Jean Reidy’s LIGHT UP THE NIGHT is an example of rhyme that elicits glorious illustrations. Remember that in picture books the art tells half the tale, and these lines create an expansive view of our world (click on image for larger version)…

This is my country, with highlands and plains,
with farmlands and cities and highways and trains…

Notice how there is a break in the rhyme scheme at the end of the stanza—and that line is set apart in the illustration for emphasis. Coincidentally, Jean blogged today about her decision to write in rhyme. Go check it out!

In Corey Rosen Schwartz’s THE THREE NINJA PIGS, the rhyme is infused with porcine puns. Kids and adults alike will appreciate the humor:

She then gave a swift demonstration
With backflips and butterfly kicks
The wolf looked quite shaken
but hollered, “Yo, Bacon!
I’m not at all scared of your tricks.”

There’s more great piggish laughs (like my favorite “pork-chop” line) but you’ll just have to wait until it’s released in September!

So I hope I’ve provided you with some background on why rhyming picture book manuscripts are a hard sell…but that if they’re done well, they can be spectacular.

What are some of your favorite rhyming picture books? Please share in the comments!

mehndiThis week my India-born critique partner submitted an engaging group of multicultural poems.

“Summer Paintings” featured three young girls decorating their palms in the mehndi tradition, embedding secrets in the scrolled henna designs—initials of boys and dreams and all the hushed longings of adolescence. Toward the end of the poem, the girls washed away the paste to reveal the designs. The next line, Finally freed from our impatience, caused debate among our group.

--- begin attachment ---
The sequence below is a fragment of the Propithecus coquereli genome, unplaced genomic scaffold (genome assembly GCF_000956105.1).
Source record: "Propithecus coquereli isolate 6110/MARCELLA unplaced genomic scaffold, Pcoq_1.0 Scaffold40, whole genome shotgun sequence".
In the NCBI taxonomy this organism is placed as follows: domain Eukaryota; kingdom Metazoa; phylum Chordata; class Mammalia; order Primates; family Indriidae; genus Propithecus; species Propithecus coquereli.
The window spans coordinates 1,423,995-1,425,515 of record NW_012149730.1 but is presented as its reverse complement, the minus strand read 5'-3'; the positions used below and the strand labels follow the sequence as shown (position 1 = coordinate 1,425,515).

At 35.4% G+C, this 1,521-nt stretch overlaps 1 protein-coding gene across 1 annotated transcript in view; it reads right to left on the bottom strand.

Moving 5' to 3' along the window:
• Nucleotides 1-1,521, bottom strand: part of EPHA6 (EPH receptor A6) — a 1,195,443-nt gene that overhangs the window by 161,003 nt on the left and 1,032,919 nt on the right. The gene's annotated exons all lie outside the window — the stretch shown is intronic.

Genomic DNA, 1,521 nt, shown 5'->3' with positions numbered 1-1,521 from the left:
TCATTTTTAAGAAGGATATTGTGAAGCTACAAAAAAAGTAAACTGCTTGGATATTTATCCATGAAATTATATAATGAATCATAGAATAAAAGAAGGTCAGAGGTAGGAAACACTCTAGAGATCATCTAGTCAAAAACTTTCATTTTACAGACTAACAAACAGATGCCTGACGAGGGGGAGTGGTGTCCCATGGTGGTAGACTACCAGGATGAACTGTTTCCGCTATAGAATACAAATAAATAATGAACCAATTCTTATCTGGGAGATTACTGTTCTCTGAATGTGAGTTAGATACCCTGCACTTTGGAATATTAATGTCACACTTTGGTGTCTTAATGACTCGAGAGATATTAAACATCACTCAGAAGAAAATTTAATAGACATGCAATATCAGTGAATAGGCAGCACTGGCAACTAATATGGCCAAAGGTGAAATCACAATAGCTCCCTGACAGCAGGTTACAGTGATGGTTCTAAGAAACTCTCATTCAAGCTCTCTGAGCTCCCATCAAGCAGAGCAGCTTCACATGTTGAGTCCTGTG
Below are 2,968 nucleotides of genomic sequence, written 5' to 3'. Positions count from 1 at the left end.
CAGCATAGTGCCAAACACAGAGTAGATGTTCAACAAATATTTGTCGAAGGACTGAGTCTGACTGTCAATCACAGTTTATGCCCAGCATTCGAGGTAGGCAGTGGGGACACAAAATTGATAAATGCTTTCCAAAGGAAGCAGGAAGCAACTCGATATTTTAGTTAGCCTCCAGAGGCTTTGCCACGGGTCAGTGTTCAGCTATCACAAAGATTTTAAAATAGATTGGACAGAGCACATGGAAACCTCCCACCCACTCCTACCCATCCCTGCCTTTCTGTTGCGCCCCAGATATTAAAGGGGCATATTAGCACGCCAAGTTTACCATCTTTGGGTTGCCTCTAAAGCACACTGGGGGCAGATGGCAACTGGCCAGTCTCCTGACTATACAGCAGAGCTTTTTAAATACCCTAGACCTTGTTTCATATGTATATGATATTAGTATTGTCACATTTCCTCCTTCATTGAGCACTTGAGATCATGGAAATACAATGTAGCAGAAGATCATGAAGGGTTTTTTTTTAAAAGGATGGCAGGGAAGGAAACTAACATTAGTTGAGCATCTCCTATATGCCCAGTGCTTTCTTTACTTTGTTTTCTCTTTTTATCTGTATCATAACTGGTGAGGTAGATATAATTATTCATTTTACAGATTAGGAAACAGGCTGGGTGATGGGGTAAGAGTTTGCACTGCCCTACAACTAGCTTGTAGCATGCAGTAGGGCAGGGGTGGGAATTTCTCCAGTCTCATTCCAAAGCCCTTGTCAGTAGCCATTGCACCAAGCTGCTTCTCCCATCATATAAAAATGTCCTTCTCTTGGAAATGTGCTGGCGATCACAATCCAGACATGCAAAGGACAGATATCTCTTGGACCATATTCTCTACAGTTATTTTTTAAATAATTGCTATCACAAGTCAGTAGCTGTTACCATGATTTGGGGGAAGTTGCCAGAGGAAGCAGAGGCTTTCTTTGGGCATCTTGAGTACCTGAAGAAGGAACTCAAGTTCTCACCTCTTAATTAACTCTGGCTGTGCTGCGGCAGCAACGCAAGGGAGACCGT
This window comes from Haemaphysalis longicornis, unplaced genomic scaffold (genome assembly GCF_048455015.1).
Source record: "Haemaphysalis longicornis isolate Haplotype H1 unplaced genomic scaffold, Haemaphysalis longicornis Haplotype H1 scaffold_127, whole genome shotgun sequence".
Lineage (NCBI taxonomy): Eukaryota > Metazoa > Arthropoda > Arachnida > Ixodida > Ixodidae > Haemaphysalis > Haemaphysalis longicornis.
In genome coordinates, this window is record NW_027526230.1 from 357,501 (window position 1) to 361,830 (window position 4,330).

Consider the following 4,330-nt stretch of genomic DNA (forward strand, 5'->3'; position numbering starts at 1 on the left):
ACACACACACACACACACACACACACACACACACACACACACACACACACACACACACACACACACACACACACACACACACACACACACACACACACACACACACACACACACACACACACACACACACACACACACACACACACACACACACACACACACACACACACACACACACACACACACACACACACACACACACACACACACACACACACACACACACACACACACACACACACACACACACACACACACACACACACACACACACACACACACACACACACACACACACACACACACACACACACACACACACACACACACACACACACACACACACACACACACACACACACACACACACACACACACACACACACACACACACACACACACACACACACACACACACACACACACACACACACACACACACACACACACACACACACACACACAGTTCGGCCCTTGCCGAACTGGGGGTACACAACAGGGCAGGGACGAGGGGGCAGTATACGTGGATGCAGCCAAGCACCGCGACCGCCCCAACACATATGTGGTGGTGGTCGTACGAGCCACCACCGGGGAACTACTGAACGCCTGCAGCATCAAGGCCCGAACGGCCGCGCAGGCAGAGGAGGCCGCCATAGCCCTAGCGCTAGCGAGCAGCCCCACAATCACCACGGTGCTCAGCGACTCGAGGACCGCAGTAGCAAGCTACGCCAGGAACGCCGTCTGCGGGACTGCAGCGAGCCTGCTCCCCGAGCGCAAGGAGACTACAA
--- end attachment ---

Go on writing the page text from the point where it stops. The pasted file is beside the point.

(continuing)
The girls in the poem had a wonderful time waiting for the henna to dry, for the patterns to stain their skin. They laughed and talked, giggled and blushed. Why were they impatient if they enjoyed the journey?

The answer? This is what childhood is about: impatient eagerness.

While children take pleasure in their activities, they are always rushing forward to the next thing. As a child, every experience is new. There is little time to let events soak in when there is something else to explore. They are motivated by an insatiable curiosity.

Moreover, children wish to repeat favorite experiences over and over again, and not soon enough. I’m reminded of this when my family leaves Chuck E. Cheese. Two seconds into the parking lot and my daughter pops like a balloon: “Mommy, when are we going to Chuck E. Cheese again?”

When writing, I will try to remember the impatient eagerness that my critique partner so eloquently showed.

Does your character display an impatient eagerness? What is next big thing for them?

Women Who Write, a collective of published and aspiring female authors from New Jersey, invite you to attend their fall reading at the Bernardsville Public Library this weekend.  On Sunday, October 28, 16 women will read original works of poetry and prose.  Come join us for an inspiring afternoon of stanzas and stories! 

Bernardsville Public Library
1 Anderson Hill Road (center of town off Olcott Square)
Bernardsville, NJ
Sunday, October 28
2pm-4pm

As a children's book author and mother of two, I'm pushing a stroller along the path to publication. I collect shiny doodads on the journey and share them here. You've found a kidlit treasure box.